Butler grad at center of controversial N.Y. classroom video

Charlotte Dial, a 2009 Butler University grad, is seen on the controversial video.

Video of a New York teacher ripping up a student's assignment and berating the first grader as they go over math homework has gone viral.

It turns out that teacher has an Indiana connection.

An assistant teacher secretly recorded first grade teacher Charlotte Dial berating a student.

"Go to the calm down chair and sit!" Dial says on the video. "There is nothing that infuriates me more than when you don't do what is on your paper."

The outburst was over an incorrect math assignment.

"Show me how she should have counted to get that answer," Dial said.

Parents in Indianapolis who saw the video had very different reactions.

"I would probably be pretty upset if it were my child in that situation," said Nichole Osborne.

"I think that teachers probably need more support and training," said Amy Zoeller.

Recorded in 2014, the video was recently given to the New York Times. According to the report, the video was recorded at the Success Academy in Brooklyn, a high-performing charter school. It's getting the attention of educators across the country, including Indiana State Teachers Association President Theresa Meredith.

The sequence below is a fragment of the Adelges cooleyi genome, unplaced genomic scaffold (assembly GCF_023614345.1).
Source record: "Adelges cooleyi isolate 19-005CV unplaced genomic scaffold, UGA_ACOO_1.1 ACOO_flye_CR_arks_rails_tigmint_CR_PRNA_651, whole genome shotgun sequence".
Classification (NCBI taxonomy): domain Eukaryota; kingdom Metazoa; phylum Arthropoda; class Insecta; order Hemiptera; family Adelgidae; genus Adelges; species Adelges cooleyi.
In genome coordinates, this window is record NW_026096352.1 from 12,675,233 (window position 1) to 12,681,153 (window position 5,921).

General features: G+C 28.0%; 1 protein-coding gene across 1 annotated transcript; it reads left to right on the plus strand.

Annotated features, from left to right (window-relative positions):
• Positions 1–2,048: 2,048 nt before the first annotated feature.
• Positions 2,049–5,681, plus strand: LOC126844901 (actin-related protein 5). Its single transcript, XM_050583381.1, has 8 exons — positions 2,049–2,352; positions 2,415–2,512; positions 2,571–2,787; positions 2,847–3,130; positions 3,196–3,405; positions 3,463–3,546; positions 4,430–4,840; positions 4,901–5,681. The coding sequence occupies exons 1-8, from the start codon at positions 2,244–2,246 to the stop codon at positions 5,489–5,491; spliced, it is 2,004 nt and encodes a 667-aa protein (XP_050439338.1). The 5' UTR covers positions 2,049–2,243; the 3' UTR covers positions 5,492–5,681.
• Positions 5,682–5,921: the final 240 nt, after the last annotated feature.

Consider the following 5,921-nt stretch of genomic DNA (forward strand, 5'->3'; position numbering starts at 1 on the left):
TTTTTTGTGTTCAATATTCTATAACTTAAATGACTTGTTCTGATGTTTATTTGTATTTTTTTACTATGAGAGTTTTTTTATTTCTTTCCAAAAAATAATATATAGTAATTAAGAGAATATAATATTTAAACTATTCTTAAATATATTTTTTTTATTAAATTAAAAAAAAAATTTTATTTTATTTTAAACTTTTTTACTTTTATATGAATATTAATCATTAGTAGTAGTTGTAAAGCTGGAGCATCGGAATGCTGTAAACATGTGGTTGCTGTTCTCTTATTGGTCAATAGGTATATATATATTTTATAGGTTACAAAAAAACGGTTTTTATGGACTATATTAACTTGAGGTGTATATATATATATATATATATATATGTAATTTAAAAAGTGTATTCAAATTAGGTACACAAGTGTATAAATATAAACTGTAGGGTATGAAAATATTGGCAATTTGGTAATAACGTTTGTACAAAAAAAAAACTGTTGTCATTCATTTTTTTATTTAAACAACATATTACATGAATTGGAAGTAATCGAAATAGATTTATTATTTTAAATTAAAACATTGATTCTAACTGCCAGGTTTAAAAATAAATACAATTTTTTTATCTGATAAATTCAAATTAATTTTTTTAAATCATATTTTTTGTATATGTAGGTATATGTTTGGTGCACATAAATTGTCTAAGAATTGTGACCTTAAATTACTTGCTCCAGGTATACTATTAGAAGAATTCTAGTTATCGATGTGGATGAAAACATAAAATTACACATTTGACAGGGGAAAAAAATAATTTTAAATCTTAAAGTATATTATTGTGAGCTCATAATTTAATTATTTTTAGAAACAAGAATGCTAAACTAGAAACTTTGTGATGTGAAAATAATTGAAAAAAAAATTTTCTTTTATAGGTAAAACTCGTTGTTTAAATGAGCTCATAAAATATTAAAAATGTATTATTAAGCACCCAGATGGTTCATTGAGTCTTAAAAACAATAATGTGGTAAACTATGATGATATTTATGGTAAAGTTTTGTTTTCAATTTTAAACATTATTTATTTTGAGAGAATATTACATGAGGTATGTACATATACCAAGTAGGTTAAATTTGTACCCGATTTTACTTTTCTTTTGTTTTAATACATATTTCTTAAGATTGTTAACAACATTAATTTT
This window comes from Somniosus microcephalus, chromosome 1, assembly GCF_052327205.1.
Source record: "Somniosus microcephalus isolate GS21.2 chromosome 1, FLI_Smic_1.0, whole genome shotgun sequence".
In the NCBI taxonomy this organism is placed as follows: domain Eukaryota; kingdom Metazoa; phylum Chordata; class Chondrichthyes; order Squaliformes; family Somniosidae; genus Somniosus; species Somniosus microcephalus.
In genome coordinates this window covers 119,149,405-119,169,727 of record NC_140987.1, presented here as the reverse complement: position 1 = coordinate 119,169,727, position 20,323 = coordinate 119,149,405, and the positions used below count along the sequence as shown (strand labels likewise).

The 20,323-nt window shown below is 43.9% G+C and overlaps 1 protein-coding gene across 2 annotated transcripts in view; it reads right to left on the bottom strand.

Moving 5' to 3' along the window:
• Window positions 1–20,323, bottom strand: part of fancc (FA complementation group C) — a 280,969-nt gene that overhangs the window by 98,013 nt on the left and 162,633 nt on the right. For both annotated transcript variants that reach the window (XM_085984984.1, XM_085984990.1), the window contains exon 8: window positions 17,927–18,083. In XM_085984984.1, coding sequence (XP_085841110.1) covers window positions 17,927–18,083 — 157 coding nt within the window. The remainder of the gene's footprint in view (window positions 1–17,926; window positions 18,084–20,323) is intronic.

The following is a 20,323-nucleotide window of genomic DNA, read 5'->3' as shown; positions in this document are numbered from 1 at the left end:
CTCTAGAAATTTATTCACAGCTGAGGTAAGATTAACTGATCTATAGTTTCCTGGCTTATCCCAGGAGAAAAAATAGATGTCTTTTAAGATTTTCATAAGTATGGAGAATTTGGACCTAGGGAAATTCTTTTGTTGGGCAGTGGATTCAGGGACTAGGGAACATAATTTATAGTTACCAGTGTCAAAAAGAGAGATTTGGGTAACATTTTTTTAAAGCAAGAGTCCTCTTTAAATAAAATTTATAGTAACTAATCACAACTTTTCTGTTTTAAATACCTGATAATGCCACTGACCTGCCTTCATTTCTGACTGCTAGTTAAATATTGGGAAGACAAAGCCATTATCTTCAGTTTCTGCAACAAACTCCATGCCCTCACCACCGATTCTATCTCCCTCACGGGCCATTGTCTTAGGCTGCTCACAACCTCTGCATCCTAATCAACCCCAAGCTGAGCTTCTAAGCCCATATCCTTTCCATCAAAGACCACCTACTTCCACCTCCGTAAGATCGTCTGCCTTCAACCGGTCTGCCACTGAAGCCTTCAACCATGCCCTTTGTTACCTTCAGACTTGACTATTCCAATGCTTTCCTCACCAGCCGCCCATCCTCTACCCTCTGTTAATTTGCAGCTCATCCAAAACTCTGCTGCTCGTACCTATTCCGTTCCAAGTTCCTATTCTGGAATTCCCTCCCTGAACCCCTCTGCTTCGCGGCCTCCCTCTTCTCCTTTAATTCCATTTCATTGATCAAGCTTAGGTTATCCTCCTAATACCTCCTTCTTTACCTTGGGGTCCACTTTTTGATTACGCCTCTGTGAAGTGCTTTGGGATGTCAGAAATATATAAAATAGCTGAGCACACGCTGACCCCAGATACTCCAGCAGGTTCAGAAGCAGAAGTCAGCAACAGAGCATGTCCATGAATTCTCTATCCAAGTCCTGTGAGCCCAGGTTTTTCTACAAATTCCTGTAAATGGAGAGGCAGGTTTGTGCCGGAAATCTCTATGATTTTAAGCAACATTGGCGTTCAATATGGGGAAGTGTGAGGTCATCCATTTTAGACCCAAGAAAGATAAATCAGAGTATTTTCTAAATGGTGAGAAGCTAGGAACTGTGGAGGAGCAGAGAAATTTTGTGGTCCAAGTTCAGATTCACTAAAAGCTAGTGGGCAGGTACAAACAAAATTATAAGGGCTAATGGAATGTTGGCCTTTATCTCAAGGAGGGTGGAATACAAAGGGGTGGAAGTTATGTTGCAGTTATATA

"I would never instruct that way in my own first grade classroom," Meredith said.

But she's not rushing to judgment. She has questions, starting with the teacher's training and certification.

"We don't know the circumstances, we don't know what brought this on completely," she said.

Dial graduated from Butler University in 2009 with a degree in sociology and political science. The Times report quotes the Success Academy's founder, calling Dial a wonderfully committed teacher who desperately wants her students to succeed.

A school spokesperson told the newspaper that Dial was initially suspended, investigated and returned to the classroom a week-and-a-half later.

Butler University was aware of the video. A spokesperson for the university says, "Everyone makes mistakes. And while we don't condone Charlotte's actions, she apologized immediately and the school took what it believed was appropriate action."